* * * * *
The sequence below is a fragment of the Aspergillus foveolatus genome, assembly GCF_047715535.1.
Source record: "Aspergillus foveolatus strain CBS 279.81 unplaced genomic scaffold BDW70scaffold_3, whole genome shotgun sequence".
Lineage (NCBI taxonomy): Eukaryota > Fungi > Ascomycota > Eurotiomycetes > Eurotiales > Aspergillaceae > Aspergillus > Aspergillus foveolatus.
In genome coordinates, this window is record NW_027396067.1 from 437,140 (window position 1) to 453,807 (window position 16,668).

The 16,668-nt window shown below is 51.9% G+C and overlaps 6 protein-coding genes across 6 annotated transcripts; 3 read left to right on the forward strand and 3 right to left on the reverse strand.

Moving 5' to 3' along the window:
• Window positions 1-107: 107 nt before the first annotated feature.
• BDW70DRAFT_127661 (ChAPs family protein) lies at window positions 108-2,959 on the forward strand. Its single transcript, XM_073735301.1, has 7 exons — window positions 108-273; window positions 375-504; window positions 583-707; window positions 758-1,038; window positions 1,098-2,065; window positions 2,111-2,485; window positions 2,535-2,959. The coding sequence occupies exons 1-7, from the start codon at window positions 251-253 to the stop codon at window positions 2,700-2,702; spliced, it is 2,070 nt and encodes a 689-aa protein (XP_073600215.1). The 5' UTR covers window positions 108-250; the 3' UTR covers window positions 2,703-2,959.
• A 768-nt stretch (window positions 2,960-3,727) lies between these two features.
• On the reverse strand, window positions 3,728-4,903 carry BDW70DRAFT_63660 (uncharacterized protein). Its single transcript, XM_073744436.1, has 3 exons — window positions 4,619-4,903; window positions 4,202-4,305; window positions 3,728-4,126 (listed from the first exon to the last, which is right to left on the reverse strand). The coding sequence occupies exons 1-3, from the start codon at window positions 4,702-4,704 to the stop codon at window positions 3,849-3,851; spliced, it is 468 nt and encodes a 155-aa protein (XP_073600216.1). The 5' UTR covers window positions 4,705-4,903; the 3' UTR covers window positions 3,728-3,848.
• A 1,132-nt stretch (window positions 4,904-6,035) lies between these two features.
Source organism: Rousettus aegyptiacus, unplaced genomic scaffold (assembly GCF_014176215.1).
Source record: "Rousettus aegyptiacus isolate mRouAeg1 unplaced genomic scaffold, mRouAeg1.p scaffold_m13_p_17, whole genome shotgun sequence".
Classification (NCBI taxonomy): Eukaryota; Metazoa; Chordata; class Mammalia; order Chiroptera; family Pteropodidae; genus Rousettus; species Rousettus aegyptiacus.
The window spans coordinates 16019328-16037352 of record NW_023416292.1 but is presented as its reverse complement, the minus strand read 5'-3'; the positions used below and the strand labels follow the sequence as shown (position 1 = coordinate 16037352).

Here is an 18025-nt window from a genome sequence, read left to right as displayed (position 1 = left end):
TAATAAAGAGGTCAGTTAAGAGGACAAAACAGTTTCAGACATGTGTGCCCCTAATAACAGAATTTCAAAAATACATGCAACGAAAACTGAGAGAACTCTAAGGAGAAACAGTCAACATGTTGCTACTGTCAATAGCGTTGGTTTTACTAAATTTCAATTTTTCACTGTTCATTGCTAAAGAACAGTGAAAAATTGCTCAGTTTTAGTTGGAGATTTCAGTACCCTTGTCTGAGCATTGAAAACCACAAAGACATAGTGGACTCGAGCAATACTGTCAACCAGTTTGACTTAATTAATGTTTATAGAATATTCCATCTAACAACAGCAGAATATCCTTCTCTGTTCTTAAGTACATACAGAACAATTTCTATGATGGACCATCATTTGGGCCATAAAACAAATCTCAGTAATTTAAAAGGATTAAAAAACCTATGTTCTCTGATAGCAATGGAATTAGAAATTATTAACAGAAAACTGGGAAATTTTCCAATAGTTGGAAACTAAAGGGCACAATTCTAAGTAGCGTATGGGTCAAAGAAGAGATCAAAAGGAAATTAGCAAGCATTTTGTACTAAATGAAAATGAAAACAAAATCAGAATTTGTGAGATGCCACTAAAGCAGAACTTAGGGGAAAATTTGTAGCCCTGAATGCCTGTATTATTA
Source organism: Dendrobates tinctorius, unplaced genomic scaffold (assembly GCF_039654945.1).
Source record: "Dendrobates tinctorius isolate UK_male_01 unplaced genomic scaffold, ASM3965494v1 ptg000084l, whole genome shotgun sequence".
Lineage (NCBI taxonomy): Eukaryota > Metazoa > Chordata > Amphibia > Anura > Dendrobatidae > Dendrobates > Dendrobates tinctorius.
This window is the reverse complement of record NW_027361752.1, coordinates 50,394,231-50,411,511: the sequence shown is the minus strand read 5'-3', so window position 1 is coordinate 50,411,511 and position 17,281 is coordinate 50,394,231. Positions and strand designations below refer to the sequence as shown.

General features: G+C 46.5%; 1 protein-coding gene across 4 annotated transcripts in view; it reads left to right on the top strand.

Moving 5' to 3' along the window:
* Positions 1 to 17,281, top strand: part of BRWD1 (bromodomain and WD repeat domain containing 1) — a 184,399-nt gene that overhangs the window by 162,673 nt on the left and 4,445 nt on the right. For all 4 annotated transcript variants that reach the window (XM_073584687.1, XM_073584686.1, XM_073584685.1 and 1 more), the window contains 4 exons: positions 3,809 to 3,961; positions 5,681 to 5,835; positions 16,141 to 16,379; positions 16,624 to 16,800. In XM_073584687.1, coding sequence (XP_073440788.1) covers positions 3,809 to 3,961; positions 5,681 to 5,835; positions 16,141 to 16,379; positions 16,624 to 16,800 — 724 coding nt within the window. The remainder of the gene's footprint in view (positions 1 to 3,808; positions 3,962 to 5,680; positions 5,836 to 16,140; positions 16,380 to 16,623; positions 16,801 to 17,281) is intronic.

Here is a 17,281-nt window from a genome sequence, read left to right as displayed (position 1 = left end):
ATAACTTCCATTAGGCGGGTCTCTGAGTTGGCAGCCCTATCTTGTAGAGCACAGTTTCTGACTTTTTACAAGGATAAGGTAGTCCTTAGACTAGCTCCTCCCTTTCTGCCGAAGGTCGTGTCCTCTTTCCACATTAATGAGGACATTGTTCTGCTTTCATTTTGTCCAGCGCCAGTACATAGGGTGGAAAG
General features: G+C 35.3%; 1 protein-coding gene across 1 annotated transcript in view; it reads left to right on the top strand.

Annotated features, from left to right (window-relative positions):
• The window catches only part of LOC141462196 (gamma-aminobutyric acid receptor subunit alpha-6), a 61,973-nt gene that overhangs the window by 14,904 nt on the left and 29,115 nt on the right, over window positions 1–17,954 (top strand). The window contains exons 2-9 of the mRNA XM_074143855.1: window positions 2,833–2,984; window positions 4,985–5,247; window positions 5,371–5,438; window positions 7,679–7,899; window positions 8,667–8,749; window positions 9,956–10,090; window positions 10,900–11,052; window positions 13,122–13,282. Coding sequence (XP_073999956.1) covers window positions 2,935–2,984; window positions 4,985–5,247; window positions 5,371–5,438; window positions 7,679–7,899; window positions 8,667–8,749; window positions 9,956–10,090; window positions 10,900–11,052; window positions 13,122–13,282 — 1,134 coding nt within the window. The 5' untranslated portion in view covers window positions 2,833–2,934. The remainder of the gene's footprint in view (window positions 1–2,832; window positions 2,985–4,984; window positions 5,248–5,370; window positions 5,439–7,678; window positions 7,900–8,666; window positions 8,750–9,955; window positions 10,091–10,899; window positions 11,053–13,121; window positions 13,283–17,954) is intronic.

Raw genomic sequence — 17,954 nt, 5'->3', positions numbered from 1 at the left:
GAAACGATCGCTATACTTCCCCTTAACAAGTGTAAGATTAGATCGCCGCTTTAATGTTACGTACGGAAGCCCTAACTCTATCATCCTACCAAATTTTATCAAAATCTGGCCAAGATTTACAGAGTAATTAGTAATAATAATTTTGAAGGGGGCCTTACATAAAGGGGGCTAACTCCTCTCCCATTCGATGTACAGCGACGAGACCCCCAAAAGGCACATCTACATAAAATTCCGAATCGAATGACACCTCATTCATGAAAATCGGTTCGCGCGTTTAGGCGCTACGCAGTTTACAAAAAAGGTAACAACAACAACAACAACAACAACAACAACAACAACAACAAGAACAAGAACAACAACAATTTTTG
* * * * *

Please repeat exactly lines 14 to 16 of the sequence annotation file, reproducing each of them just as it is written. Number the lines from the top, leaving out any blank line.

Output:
Classification (NCBI taxonomy): Eukaryota; Metazoa; Chordata; class Mammalia; order Chiroptera; family Pteropodidae; genus Rousettus; species Rousettus aegyptiacus.
The window spans coordinates 16019328-16037352 of record NW_023416292.1 but is presented as its reverse complement, the minus strand read 5'-3'; the positions used below and the strand labels follow the sequence as shown (position 1 = coordinate 16037352).

Here is an 18025-nt window from a genome sequence, read left to right as displayed (position 1 = left end):